Florida Governor Ron DeSantis announced Tuesday that the state will not reimpose radical closings amid growing coronavirus infections, saying that returning to the blockades would paralyze the economy without saving lives.
DeSantis drew the line even when Texas Governor Greg Abbott last week ordered all bars to be closed, and Arizona Governor Doug Ducey told residents to stay home and declared that the state was "on hiatus." . Last week, after the state recorded 25,000 new infections in just five days and 9,000 in one day, Florida once again forbidden local alcohol consumption in bars; There are no occupancy restrictions in gyms or shops.
"We are not going back, closing things," DeSantis told reporters. "I don't think that is what is really driving it, the people who go to a business are not what is driving it. I think that when you see younger people, I think that many of them are more just social interactions, so that's natural. " Obviously, he had a lot of different activities in different parts of the state … So that's the reality. "
BIG CITY DEMANDS THAT IMPOSED STRICT CORONAVIRUS RESTRICTIONS NOW PROTECTIVE CHAMPION & # 39; BLM & # 39;
Protests across the country and in Florida have seen a dramatic decline in social distancing in recent weeks. While the data shows that infections in Florida outperform the new tests, the numbers also indicate that many of the newly infected are young and not seriously ill.
DeSantis added that Doomsday predictions about Florida's coronavirus numbers were out of base, and urged young residents to "protect the vulnerable" by distancing themselves socially and away from the elderly, stopping by other governors, who They have suggested that residents should generally stay home.
"We are open, we know who we should protect, most people in those younger demographics, although we want them to be aware of what is happening, they are simply much less at risk than people in those older age groups." DeSantis added.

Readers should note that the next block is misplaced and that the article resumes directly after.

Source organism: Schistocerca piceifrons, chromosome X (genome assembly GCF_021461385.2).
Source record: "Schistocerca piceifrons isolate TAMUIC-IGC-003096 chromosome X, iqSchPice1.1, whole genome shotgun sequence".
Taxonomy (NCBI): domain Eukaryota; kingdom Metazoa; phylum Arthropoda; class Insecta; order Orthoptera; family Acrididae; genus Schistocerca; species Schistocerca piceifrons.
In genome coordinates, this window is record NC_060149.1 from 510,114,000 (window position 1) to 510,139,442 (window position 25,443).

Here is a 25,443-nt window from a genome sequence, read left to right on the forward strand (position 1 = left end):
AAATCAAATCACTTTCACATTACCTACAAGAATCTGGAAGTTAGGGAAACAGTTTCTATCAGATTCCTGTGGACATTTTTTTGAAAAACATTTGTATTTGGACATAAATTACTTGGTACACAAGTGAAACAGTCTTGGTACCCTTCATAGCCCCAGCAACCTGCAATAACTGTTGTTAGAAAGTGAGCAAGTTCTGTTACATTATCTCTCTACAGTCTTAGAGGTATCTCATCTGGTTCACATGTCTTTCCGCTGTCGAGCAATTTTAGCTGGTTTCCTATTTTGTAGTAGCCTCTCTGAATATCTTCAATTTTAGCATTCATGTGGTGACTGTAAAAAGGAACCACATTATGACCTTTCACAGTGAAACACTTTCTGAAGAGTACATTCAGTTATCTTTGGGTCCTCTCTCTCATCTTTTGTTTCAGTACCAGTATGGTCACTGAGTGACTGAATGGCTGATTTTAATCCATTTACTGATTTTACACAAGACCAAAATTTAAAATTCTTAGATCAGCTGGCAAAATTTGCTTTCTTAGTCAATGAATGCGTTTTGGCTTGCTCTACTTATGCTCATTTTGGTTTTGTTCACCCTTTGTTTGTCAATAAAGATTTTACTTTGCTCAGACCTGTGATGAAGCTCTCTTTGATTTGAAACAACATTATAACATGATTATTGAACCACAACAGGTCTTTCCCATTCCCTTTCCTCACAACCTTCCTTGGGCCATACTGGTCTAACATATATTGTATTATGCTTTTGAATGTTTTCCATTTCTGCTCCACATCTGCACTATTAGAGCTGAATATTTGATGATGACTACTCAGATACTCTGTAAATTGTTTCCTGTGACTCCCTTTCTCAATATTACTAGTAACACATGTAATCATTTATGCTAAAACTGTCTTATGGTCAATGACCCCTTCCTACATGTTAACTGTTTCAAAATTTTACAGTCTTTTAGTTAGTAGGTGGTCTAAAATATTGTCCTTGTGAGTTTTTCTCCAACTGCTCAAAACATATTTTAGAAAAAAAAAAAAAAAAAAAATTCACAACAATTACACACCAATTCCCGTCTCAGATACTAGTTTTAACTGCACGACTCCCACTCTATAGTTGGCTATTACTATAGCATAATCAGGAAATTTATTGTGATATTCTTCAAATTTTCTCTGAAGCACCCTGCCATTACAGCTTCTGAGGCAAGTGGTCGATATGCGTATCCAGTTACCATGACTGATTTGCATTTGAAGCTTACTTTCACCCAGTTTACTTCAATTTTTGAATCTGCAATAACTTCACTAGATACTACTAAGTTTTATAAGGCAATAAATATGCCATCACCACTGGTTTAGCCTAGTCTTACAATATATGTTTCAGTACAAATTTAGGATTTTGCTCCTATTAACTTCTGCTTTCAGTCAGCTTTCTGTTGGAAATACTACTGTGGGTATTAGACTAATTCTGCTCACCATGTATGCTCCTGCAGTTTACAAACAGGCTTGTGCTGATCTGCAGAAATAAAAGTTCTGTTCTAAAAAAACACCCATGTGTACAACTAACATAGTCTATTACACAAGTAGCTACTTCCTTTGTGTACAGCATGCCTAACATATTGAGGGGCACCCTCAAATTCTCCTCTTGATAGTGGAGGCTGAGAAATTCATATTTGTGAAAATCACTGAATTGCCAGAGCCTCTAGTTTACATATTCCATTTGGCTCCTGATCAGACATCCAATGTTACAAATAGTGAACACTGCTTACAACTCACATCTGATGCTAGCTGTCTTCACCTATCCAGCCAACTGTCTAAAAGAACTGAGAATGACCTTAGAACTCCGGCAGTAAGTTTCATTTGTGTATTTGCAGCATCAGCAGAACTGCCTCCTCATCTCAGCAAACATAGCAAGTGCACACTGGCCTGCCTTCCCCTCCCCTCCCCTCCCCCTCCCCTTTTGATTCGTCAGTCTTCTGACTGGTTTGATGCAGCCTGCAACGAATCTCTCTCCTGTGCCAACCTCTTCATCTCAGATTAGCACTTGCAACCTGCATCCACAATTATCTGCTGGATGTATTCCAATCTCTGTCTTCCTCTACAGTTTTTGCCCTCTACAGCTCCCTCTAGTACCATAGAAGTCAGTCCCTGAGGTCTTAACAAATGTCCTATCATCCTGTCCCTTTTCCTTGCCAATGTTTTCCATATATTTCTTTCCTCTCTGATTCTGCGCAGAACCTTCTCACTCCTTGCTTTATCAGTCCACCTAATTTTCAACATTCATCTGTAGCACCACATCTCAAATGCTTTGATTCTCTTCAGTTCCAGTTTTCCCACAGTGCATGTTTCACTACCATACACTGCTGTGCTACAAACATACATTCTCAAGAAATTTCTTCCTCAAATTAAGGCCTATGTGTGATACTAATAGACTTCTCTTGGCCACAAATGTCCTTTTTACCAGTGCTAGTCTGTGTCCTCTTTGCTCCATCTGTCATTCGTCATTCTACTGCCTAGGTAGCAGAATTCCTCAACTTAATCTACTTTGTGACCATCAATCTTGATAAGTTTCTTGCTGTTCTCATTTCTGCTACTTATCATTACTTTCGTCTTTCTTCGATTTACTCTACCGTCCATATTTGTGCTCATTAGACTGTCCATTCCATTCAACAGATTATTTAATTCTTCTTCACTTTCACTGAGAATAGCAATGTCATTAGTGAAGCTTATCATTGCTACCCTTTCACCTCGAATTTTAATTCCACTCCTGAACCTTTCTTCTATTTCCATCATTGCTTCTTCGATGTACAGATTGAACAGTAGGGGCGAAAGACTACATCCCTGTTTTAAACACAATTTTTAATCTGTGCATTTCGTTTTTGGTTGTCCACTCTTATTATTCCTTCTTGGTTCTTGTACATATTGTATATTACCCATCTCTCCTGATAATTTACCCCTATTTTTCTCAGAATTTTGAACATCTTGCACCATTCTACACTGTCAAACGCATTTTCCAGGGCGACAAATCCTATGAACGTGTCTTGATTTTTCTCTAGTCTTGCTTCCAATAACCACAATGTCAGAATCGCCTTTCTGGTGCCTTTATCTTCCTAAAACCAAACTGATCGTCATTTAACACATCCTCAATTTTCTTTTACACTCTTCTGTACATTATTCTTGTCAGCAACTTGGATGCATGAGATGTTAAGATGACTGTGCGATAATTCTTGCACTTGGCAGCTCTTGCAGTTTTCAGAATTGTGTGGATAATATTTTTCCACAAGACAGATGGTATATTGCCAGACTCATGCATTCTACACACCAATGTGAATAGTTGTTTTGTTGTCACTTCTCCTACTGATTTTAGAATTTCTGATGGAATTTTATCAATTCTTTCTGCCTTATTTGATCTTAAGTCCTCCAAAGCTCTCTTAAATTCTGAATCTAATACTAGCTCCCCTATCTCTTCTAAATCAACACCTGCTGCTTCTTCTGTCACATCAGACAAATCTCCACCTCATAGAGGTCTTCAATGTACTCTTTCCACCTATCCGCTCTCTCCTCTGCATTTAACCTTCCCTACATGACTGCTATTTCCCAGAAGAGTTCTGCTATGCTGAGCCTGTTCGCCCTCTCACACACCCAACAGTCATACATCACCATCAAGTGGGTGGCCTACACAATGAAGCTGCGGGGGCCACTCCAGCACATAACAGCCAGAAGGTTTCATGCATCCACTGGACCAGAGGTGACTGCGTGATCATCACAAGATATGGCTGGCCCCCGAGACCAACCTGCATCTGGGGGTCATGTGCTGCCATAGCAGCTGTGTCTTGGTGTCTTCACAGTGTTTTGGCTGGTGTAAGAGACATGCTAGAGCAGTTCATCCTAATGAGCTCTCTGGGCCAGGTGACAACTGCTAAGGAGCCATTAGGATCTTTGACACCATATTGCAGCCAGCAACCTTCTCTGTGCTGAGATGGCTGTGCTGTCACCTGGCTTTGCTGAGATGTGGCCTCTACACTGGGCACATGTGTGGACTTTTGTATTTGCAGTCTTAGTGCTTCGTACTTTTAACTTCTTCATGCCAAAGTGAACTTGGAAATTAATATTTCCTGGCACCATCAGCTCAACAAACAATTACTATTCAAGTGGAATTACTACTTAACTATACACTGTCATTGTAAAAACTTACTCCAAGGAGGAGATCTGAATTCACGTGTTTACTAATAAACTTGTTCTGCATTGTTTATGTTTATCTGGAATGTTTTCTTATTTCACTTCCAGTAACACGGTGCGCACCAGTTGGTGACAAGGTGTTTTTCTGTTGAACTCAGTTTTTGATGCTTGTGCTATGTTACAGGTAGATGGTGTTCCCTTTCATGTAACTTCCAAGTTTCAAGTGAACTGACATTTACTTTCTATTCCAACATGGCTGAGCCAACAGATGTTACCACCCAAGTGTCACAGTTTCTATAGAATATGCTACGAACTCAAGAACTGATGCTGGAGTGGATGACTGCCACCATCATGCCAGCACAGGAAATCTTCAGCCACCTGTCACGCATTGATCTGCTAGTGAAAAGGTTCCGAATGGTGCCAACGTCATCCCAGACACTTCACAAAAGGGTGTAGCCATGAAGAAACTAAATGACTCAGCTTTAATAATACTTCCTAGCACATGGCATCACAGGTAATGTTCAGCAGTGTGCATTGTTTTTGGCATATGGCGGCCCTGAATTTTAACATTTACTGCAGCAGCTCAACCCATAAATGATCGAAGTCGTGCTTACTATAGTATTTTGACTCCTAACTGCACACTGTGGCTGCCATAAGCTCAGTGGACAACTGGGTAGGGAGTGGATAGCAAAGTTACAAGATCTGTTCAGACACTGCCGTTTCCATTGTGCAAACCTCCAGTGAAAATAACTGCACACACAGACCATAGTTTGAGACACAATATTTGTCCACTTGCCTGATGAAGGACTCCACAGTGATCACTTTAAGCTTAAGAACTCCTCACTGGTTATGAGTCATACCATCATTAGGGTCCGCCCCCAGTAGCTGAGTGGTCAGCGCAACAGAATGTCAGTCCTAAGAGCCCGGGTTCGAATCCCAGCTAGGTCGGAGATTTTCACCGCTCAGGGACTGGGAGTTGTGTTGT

Earlier this month, DeSantis took a different stance, telling voters that the worst was over.
"In our phase two, we're going to go with bars that can function consistently with this orientation, decreasing foot room occupancy, so basically outdoor seating with social distance, a certain amount indoors, but you're sitting to be served. I mean … go enjoy yourself. Have a drink. Okay, "DeSantis said." We want to not have large crowds crowding. "
At the same time, DeSantis has issued a stern warning to companies that challenge the state's social distancing guidelines, threatening to revoke business licenses for bars and restaurants.
"If you go in and it's just chaos, like" Dance Party USA "and it's packed to the brim, that's simple and it's not just an innocent mistake," DeSantis said.
NEW YORK STATE WEB SITE REMOVES GOV. CUOMO ORDER, LINKED TO SCORES OF DEATHS IN NURSING HOME
However, as Florida's reported cases rose to record levels in the past two weeks, the DeSantis administration ordered the bars to be closed again. Officials in New York and New Jersey have also debated slowing their reopens as a result.
That move sent Kylie Davis, a 23-year-old bartender from Tampa, Florida, back to unemployment. He had returned to work on May 23 after two months without work, struggling to collect unemployment benefits from Florida's backward system. The tips, he said, were good.
"People were so understanding," he said, "that we had been out of a job for a while and were extremely generous."
However, after a few weeks, Davis was coughing and exhausted and had lost her sense of taste and smell. On June 12, he tested positive for the virus and was unable to return to work when Florida bars reopened.
The jarring reversal underscores what many economists have been emphasizing for months: that the economy and the job market cannot regain their health until business closings have lasted long enough to reduce infections and most Americans feel sorry. Safe enough to return to restaurants, bars, hotels, shopping malls and airports.
CLICK HERE TO GET THE FOX NEWS APP
"It is the virus, not the blockages, that dictate the course of the economy," said Yongseok Shin, an economist at the University of Washington and a research fellow at the St. Louis Federal Reserve Bank. "We cannot have a full economic recovery without stopping the epidemic."
Associated Press contributed to this report.